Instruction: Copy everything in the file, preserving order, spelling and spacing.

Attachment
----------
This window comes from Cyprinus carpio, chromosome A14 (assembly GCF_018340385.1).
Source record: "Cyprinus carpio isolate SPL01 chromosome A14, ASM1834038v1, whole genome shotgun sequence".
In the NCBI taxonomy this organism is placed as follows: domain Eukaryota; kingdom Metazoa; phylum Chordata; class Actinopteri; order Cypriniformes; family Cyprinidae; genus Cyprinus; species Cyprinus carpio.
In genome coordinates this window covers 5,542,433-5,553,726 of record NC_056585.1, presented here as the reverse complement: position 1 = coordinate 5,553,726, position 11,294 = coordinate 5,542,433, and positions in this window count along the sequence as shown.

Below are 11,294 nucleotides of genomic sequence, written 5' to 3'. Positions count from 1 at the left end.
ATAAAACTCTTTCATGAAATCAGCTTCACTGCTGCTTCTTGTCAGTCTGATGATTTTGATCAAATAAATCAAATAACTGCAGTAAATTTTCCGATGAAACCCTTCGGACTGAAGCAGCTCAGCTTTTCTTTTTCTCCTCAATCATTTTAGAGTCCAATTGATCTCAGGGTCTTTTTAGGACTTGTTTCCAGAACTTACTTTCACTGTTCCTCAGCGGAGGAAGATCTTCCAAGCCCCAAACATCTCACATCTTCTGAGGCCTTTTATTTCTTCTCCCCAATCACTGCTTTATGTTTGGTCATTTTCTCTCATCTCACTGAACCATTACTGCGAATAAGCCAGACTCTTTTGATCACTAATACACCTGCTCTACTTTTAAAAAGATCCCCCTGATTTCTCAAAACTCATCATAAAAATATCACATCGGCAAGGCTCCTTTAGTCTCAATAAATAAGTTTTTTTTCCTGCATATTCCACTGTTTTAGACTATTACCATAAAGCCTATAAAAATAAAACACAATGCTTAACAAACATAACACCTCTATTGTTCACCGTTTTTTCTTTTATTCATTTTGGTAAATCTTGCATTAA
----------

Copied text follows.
This window comes from Cyprinus carpio, chromosome A14 (assembly GCF_018340385.1).
Source record: "Cyprinus carpio isolate SPL01 chromosome A14, ASM1834038v1, whole genome shotgun sequence".
In the NCBI taxonomy this organism is placed as follows: domain Eukaryota; kingdom Metazoa; phylum Chordata; class Actinopteri; order Cypriniformes; family Cyprinidae; genus Cyprinus; species Cyprinus carpio.
In genome coordinates this window covers 5,542,433-5,553,726 of record NC_056585.1, presented here as the reverse complement: position 1 = coordinate 5,553,726, position 11,294 = coordinate 5,542,433, and positions in this window count along the sequence as shown.

Below are 11,294 nucleotides of genomic sequence, written 5' to 3'. Positions count from 1 at the left end.
ATAAAACTCTTTCATGAAATCAGCTTCACTGCTGCTTCTTGTCAGTCTGATGATTTTGATCAAATAAATCAAATAACTGCAGTAAATTTTCCGATGAAACCCTTCGGACTGAAGCAGCTCAGCTTTTCTTTTTCTCCTCAATCATTTTAGAGTCCAATTGATCTCAGGGTCTTTTTAGGACTTGTTTCCAGAACTTACTTTCACTGTTCCTCAGCGGAGGAAGATCTTCCAAGCCCCAAACATCTCACATCTTCTGAGGCCTTTTATTTCTTCTCCCCAATCACTGCTTTATGTTTGGTCATTTTCTCTCATCTCACTGAACCATTACTGCGAATAAGCCAGACTCTTTTGATCACTAATACACCTGCTCTACTTTTAAAAAGATCCCCCTGATTTCTCAAAACTCATCATAAAAATATCACATCGGCAAGGCTCCTTTAGTCTCAATAAATAAGTTTTTTTTCCTGCATATTCCACTGTTTTAGACTATTACCATAAAGCCTATAAAAATAAAACACAATGCTTAACAAACATAACACCTCTATTGTTCACCGTTTTTTCTTTTATTCATTTTGGTAAATCTTGCATTAA